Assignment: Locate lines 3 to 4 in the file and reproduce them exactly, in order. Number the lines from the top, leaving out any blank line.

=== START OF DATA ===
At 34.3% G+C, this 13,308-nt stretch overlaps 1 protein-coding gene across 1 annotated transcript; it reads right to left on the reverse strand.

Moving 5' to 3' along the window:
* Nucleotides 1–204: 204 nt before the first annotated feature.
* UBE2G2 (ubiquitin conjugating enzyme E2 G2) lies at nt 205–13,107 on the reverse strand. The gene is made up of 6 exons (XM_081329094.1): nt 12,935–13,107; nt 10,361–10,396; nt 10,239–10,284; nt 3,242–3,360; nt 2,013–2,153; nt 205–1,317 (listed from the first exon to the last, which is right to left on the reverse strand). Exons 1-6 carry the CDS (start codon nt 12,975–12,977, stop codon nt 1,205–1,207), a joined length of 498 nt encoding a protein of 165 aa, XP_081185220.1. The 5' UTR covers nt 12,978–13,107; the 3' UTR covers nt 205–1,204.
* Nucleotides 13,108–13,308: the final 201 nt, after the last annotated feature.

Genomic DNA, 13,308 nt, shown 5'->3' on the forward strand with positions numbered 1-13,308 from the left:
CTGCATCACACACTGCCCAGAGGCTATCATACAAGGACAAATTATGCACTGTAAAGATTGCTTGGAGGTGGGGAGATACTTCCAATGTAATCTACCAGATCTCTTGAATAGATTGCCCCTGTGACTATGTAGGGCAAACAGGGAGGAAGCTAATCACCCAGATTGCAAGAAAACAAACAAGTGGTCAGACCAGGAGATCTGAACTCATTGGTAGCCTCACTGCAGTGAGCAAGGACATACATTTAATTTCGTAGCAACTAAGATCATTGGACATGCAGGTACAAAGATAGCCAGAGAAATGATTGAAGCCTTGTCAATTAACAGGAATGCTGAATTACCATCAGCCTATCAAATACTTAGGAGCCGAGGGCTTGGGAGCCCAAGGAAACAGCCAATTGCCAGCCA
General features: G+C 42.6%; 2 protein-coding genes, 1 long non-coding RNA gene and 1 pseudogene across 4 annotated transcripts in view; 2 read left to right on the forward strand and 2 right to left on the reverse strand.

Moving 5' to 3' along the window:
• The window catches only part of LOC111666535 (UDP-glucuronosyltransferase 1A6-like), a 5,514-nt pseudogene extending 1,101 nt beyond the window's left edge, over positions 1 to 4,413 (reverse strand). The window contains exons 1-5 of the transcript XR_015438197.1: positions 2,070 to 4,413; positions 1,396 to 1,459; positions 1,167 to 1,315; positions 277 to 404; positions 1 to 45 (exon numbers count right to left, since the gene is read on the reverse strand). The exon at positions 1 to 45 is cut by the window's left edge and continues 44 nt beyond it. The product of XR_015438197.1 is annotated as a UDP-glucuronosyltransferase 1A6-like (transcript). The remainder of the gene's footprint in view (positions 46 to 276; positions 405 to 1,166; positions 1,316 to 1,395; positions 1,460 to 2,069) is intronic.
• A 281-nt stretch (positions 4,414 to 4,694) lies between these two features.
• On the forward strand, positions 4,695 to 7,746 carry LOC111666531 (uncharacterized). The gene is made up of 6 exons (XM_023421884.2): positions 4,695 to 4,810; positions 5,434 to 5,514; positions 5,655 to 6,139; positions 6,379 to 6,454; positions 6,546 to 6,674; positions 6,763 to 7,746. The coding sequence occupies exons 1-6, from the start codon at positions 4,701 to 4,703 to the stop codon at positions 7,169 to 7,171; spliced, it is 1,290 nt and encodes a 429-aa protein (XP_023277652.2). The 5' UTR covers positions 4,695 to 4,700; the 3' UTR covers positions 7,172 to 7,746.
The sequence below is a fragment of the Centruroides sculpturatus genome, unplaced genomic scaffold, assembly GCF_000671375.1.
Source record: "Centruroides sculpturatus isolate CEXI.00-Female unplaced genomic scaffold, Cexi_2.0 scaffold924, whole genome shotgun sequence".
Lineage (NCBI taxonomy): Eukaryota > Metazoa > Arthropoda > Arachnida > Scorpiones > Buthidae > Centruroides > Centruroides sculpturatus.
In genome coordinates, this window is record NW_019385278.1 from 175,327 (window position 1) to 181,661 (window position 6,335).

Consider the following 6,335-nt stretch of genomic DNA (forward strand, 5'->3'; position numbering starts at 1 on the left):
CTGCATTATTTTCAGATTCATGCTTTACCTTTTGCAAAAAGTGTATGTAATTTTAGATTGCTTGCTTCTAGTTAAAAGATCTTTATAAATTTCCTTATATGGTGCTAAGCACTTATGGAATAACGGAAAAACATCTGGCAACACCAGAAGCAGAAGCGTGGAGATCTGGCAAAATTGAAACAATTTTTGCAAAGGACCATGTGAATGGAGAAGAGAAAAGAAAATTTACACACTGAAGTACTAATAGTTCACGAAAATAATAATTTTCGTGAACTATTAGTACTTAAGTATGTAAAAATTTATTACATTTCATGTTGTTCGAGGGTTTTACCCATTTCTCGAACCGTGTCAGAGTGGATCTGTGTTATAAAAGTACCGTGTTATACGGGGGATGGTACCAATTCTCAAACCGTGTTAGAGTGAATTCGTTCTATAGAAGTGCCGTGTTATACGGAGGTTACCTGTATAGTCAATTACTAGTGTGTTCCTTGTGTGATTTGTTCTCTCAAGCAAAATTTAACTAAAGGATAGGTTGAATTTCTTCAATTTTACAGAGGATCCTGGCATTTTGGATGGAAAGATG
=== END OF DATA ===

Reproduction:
* Nucleotides 1–204: 204 nt before the first annotated feature.
* UBE2G2 (ubiquitin conjugating enzyme E2 G2) lies at nt 205–13,107 on the reverse strand. The gene is made up of 6 exons (XM_081329094.1): nt 12,935–13,107; nt 10,361–10,396; nt 10,239–10,284; nt 3,242–3,360; nt 2,013–2,153; nt 205–1,317 (listed from the first exon to the last, which is right to left on the reverse strand). Exons 1-6 carry the CDS (start codon nt 12,975–12,977, stop codon nt 1,205–1,207), a joined length of 498 nt encoding a protein of 165 aa, XP_081185220.1. The 5' UTR covers nt 12,978–13,107; the 3' UTR covers nt 205–1,204.